Next, give students the opportunity to hear the voice of someone who actively resisted the era’s theories of racial inequality. Explain to students that they will be reading a source from a Native American (Pequot) minister named William Apess, an advocate for racial equality and the rights of Native Americans.
Before reading the source with students, explain that the author’s use of the term “black” is outdated. In this essay, the author uses it to describe both skin color and immorality. Explain that in our place and time, the word “black” does not mean “immoral” or “wrong.” It is important for students to understand that you, as the teacher, are not endorsing a negative association with blackness, which is harmful to all students and may be especially harmful to students of color.
Students will read the source three times, using the Three Reads Protocol from ElevatED Learning Services. The point of the Three Reads Protocol is to help students comprehend difficult texts in a scaffolded manner, progressing through the following stages:
- First read: Students read a heavily abridged text for meaning in order to gain a basic understanding of the person/place/historical event depicted in the source.
- Second read: Students read an abridged version of the text with the most difficult aspects edited out; they read with an eye toward understanding the author’s perspective through analysis of word choice, the sequence of ideas, and the intended audience.
- Third read: Students read the unabridged text for meaning in order to gain a more nuanced understanding of the person/place/historical event depicted in the source.
To begin the process, divide the class into small groups of three to five students. Explain to students that they will be reading different versions of a primary source three times to help them fully comprehend the text. Pass out An Indian’s Looking Glass for the White Man, 1833 (Heavily Abridged). Have students read this heavily abridged version of the text and answer the guided reading questions as a group. Then repeat the process with An Indian’s Looking Glass for the White Man, 1833 (Abridged), which is a version with the most difficult aspects of the text edited out. Students should also answer the accompanying guided reading questions for this text. Finally, pass out the unabridged An Indian’s Looking Glass for the White Man, 1833, which is the original version of the text. Read it aloud as a class. Then discuss one or more of the following questions:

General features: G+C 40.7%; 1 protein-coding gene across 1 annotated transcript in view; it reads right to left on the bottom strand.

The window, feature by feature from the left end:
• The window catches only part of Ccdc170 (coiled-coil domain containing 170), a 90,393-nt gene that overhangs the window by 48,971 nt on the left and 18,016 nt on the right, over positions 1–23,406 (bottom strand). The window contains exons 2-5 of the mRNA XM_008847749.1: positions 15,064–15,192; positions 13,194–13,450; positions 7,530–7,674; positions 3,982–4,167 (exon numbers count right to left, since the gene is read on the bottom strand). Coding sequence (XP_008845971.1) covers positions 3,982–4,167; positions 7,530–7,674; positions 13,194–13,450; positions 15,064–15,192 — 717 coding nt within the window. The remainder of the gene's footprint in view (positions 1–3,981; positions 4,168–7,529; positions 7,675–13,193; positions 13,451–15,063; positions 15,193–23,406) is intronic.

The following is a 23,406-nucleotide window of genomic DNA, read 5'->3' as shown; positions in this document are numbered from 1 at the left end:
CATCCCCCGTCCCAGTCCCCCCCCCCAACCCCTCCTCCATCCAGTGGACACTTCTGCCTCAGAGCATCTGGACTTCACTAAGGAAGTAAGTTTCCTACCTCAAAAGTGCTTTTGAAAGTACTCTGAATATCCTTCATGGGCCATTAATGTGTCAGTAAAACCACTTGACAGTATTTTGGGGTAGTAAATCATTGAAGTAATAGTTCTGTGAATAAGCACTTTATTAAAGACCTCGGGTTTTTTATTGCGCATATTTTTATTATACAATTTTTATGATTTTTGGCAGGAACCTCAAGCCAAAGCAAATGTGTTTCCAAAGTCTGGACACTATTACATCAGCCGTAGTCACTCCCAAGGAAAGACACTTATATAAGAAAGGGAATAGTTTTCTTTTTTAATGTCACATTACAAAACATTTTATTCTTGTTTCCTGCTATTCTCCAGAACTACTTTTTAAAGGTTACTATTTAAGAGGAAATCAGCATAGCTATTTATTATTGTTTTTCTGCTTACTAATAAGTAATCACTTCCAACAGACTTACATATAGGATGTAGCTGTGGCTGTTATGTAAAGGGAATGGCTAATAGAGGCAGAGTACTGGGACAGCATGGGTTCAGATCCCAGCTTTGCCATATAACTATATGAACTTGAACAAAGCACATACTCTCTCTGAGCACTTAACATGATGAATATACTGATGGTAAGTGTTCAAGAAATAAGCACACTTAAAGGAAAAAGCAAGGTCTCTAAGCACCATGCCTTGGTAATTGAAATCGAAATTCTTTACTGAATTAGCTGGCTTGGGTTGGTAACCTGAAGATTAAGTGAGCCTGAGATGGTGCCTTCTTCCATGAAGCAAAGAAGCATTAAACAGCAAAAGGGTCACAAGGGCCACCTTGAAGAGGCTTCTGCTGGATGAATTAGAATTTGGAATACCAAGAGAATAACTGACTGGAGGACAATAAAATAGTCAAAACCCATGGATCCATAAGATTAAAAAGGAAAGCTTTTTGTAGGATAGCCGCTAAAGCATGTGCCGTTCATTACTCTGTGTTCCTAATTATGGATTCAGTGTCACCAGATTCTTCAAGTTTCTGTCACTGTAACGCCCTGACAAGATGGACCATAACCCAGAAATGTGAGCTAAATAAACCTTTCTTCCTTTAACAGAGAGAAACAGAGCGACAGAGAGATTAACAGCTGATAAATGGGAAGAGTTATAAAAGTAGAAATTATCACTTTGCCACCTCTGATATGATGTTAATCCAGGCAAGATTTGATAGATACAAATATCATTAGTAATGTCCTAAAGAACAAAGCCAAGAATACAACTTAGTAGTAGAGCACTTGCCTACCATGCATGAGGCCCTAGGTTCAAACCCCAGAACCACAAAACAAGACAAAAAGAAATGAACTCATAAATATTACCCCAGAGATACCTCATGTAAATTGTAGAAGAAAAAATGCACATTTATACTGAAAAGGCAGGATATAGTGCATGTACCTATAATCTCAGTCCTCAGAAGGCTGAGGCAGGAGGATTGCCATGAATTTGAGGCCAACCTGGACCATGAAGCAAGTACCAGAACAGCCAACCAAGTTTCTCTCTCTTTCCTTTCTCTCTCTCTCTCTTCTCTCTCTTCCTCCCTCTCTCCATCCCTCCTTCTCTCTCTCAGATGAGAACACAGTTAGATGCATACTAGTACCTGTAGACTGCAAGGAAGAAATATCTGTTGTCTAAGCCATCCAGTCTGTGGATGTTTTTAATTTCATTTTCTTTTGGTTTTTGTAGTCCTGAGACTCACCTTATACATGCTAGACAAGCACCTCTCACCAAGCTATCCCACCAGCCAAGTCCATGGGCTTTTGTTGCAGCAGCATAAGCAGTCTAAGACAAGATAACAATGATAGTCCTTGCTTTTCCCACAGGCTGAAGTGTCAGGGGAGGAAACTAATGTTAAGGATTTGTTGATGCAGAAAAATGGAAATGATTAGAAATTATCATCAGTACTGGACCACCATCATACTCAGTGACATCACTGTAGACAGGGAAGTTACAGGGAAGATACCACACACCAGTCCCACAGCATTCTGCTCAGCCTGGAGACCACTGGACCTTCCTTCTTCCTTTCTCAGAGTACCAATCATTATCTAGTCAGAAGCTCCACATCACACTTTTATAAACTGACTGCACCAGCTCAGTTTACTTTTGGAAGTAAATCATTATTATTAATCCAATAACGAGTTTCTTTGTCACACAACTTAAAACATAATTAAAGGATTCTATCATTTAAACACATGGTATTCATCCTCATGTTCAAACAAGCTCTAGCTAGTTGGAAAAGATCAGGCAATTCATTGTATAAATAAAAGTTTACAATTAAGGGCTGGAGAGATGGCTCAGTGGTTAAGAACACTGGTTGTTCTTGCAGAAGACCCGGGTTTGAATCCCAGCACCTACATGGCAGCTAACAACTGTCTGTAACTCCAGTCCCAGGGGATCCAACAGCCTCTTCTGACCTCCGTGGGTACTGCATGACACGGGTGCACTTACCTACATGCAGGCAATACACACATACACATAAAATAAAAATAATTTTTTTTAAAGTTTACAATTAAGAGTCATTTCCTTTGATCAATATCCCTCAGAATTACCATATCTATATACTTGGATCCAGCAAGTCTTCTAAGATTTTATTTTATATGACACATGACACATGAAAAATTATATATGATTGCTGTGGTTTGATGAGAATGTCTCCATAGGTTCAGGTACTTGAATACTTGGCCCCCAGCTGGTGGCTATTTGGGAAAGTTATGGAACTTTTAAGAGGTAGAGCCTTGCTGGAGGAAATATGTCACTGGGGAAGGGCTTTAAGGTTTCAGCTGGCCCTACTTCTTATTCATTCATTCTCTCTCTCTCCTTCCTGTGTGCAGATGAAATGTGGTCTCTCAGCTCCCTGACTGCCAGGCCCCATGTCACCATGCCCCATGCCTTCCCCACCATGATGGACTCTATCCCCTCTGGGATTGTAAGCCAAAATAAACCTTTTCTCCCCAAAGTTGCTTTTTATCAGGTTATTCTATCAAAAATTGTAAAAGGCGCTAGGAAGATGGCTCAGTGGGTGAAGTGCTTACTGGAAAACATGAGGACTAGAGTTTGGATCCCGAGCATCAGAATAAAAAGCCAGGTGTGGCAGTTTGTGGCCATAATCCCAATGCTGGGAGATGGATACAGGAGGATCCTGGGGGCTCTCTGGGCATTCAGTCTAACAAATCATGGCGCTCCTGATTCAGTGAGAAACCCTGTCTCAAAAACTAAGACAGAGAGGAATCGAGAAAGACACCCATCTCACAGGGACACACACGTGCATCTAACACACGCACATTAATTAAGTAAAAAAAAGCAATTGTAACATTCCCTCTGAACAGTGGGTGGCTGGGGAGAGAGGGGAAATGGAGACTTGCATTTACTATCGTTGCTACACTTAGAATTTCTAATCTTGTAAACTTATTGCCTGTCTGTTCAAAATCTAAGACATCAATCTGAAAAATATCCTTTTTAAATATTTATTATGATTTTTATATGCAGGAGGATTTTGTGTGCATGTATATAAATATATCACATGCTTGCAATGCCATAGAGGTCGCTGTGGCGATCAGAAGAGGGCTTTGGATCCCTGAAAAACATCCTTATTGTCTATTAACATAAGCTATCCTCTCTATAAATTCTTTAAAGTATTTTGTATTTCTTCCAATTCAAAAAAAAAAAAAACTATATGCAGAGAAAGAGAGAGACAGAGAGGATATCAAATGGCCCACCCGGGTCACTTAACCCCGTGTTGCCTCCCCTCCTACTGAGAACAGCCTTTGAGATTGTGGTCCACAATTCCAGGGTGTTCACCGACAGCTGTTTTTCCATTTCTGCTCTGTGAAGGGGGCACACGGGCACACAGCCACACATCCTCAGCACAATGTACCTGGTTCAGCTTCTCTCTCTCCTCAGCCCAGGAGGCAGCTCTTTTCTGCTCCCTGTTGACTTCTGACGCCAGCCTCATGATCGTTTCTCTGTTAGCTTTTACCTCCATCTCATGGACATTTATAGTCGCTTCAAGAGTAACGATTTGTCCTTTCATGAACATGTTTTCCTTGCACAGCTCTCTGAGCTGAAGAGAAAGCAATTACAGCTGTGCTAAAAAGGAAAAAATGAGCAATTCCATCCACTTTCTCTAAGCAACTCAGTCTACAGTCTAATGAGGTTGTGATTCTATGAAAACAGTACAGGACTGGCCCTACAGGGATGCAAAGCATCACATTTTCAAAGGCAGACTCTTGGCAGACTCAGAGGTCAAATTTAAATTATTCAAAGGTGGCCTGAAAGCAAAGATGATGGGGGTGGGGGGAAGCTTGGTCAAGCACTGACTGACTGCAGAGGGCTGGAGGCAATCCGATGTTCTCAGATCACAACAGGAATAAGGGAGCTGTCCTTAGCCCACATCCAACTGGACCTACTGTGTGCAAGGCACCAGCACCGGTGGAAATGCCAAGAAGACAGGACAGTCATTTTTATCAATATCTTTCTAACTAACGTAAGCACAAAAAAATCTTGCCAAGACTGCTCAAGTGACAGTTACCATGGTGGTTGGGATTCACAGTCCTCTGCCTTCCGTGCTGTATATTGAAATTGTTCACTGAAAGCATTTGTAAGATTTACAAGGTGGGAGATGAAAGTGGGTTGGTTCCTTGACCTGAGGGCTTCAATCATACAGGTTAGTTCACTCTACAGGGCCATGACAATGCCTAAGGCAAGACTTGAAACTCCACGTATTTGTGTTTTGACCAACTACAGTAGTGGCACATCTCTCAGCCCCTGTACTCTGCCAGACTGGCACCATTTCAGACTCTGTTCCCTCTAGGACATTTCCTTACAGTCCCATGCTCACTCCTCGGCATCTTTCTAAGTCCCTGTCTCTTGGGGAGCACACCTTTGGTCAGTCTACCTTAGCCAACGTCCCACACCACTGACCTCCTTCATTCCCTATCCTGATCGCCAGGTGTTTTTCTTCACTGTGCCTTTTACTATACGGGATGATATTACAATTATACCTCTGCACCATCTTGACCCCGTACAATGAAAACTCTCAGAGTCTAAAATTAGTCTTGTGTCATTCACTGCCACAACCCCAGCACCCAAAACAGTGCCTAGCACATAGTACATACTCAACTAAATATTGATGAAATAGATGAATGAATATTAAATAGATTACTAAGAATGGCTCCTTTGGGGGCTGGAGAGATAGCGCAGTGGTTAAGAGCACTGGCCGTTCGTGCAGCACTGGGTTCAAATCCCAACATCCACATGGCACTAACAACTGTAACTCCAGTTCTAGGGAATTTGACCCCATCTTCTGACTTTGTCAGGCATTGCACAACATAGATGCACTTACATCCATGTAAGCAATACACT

- What does this source tell you about nineteenth-century ideas about race? How does the author respond to those ideas?
- In what ways can this essay be understood as a work of resistance or protest? What is the author resisting or protesting?
- Why do you think Apess chose to title his essay “An Indian’s Looking Glass for the White Man”? How does the idea of a looking glass or mirror connect to the essay’s purpose or central ideas?